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I'm using C# in Visual Studio 2010 with the framework 4.0.

In my project, in two different forms, there are two FileSystemWatchers with the property EnableRaisingEvent set to false. If I close Visual Studio, when I reopen it I get in both FileSystemWatcher the property EnableRaisingEvent set to true.

In both my forms in the designer file there is the following code:

private void InitializeComponent()
{
     this.components = new System.ComponentModel.Container();
     System.ComponentModel.ComponentResourceManager resources = new System.ComponentModel.ComponentResourceManager(typeof(Form1));
     this.fileSystemWatcher1 = new System.IO.FileSystemWatcher();
     ((System.ComponentModel.ISupportInitialize)(this.fileSystemWatcher1)).BeginInit();   
     this.SuspendLayout();

     this.fileSystemWatcher1.Filter = "my_filter";
     this.fileSystemWatcher1.NotifyFilter = System.IO.NotifyFilters.LastWrite;
     this.fileSystemWatcher1.SynchronizingObject = this;
     this.fileSystemWatcher1.Changed += new System.IO.FileSystemEventHandler(this.fileSystemWatcher1_Changed);
}

The property EnableRaisingEvent is not set, but the default is false.

Any idea why I get this strange behaviour?

edit

I followed the Virtlink's suggestion, adding the following line of code:

this.fileSystemWatcher1.EnableRaisingEvents = false;

It seemed to solve my problem, but after a few days (and some opening, closing and rebuilding of the project, but without modifying the fileSystemWatcher1) I found:

  • in the designer, in the properties of the fileSystemWatcher1, EnableRaisingEvents was set back to true

  • in the code, the line previously added was missing

I tried moving to Visual Studio 2012 (still framework 4.0) and the workaround fixed the problem for some more days. Then I got the same situation as in VS10.

Any other idea?

share|improve this question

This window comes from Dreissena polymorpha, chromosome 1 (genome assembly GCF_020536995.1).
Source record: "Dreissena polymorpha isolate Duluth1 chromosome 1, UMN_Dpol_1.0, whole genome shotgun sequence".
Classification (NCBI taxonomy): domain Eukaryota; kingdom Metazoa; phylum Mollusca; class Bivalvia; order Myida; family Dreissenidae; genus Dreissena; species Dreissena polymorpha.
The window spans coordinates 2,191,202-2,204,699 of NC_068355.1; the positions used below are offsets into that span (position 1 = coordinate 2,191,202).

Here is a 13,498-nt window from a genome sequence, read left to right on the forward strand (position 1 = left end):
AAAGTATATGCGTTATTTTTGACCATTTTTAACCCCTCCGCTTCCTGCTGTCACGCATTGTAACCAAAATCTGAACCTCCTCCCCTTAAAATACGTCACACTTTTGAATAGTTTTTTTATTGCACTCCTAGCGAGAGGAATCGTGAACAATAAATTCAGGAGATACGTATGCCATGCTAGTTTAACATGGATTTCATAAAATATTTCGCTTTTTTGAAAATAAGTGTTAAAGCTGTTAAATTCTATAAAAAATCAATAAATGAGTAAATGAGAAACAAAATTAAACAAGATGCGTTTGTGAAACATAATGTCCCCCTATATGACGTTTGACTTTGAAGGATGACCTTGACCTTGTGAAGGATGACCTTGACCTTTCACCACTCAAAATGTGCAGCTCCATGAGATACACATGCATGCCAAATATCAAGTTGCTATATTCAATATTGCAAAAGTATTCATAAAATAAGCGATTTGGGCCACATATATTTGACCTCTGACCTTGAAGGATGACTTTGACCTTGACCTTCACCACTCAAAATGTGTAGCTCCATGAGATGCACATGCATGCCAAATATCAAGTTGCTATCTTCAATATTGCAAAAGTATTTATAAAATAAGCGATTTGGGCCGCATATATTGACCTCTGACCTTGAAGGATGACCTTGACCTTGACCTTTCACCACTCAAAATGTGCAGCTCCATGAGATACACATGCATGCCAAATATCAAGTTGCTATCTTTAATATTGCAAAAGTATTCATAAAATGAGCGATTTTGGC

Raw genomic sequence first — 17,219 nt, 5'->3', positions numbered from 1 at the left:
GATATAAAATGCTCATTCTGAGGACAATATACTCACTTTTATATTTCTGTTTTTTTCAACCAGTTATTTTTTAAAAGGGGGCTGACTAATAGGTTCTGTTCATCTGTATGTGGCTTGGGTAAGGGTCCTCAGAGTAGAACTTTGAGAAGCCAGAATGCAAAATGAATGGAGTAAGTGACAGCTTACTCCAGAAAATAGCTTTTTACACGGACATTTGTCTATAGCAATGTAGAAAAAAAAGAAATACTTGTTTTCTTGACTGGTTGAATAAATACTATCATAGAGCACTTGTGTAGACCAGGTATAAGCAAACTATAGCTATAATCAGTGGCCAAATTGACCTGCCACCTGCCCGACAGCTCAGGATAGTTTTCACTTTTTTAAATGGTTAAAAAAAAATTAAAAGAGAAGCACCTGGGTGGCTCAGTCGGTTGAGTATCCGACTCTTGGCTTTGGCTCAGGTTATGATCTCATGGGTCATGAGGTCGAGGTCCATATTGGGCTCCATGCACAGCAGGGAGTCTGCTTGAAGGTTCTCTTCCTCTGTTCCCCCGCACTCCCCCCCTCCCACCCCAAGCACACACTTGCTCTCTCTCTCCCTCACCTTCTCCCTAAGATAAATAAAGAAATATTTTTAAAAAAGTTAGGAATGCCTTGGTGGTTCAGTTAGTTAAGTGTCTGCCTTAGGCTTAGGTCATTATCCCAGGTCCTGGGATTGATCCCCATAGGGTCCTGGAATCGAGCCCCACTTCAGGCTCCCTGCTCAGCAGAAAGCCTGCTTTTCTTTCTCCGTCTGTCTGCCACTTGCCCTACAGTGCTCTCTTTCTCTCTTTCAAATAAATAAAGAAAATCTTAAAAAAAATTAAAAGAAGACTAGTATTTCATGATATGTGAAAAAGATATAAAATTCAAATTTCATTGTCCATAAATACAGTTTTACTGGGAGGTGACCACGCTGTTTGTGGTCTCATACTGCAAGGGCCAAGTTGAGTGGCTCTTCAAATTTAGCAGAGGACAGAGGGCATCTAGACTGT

Can you confirm, you added Virtlink's suggestion 'this.fileSystemWatcher1.EnableRaisingEvents = false;' in the constructor of your Form.cs file? –  jacob aloysious Mar 18 '13 at 3:32
    
@jacobaloysious I did, and it seems to fix the issue! Thank you, too –  888 Mar 22 '13 at 10:02

3 Answers 3

up vote 2 down vote accepted
+50

It also happens in Visual Studio 2012, and you don't have to close Visual Studio. Reopening the form designer is enough to get the property to be set to True, both visually in the designer and at run-time.

It seems to be a bug in the FileSystemWatcher.

A workaround is to add this line to your InitializeComponent explicitly:

this.fileSystemWatcher1.EnableRaisingEvents = false;

If the designer will not work with you, you'll have to work against it. Anything you put in InitializeComponent might be overwritten or removed by the designer, as InitializeComponent is the designer's territory. One way to deal with this is to add the line right after the call to InitializeComponent in your form's constructor.

InitializeComponent();
this.fileSystemWatcher1.EnableRaisingEvents = false;

This means the designer will not show you the correct value for EnableRaisingEvents, but since it didn't work all that well anyway that might not be such a big problem. Putting the line in the constructor ensures it is not removed by the designer at any point in the future.

share|improve this answer
    
Thank you for your suggestions. Now it seems to be solved! –  888 Mar 20 '13 at 10:59